I was thinking about how JavaScript JSON serializers go about serializing objects. But how does the serializer know about each of the objects properties? I figured JavaScript must have some method of object reflection (similar to .NET Reflection) and it does.

Here's a simple Reflection namespace that allows you to more easily reflect through an objects methods and properties:




if (typeof PietschSoft == "undefined") var PietschSoft = {};

if (typeof PietschSoft.Reflection == "undefined") PietschSoft.Reflection = {}; 



PietschSoft.Reflection.GetProperties = function(obj){

    var props = new Array(); 



    for (var s in obj)

    {

        if (typeof(obj[s]) != "function") {

            props[props.length] = s;

        }

    } 



    return props;

}; 



PietschSoft.Reflection.GetMethods = function(obj){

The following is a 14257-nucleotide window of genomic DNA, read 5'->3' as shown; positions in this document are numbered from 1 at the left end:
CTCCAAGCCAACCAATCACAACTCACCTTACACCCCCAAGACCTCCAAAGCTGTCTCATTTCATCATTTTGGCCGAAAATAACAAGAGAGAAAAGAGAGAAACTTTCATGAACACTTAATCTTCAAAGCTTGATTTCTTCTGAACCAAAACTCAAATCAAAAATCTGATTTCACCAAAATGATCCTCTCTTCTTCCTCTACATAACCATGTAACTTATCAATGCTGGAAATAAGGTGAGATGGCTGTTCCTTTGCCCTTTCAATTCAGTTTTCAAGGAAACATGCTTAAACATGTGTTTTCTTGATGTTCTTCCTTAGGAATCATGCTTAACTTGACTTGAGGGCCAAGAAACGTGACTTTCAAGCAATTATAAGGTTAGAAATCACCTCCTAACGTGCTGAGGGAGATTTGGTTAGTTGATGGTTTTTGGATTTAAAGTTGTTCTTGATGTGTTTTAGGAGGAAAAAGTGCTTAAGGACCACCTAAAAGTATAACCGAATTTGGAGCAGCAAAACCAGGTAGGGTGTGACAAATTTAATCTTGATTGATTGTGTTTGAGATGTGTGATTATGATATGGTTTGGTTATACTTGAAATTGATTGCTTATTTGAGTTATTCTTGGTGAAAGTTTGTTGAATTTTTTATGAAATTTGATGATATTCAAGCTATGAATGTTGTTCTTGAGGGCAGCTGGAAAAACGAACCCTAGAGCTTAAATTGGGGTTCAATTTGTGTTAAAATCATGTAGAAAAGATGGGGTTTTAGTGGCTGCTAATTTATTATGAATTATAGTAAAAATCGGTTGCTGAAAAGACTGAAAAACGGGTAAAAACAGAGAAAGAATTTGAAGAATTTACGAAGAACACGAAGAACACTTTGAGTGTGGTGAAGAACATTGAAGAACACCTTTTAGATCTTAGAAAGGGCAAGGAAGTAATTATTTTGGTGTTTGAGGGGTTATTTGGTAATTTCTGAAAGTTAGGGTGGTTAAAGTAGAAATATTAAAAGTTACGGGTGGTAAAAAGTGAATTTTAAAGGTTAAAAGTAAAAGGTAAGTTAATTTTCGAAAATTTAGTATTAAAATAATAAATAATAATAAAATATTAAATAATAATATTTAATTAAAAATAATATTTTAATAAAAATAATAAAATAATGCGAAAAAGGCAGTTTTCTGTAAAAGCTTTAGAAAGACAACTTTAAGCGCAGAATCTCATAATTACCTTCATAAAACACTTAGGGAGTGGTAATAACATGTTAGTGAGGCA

var methods = new Array(); 



    for (var s in obj)

    {

        if (typeof(obj[s]) == "function") {

            methods[methods.length] = s;

        }

    } 



    return methods

}; 



And, here's some simple code using the above simple reflection api:




/// Define our Person Object

Person = function(){

this.FirstName = "";

this.LastName = "";

};

Person.prototype.TestFunction = function(){return "Test Function";};



// Define our instance of the Person object

var p = new Person();

p.FirstName = "Chris";

p.LastName = "Pietschmann";



/// Loop through the Objects Properties

var props = PietschSoft.Reflection.GetProperties(p);

for (var i in props)

{

    alert(props[i] + " : " + p[props[i]]);

}



/// Loop through the Objects Methods

var methods = PietschSoft.Reflection.GetMethods(p);

for (var i in methods)

{

    alert(methods[i] + " : " + p[methods[i]]);

}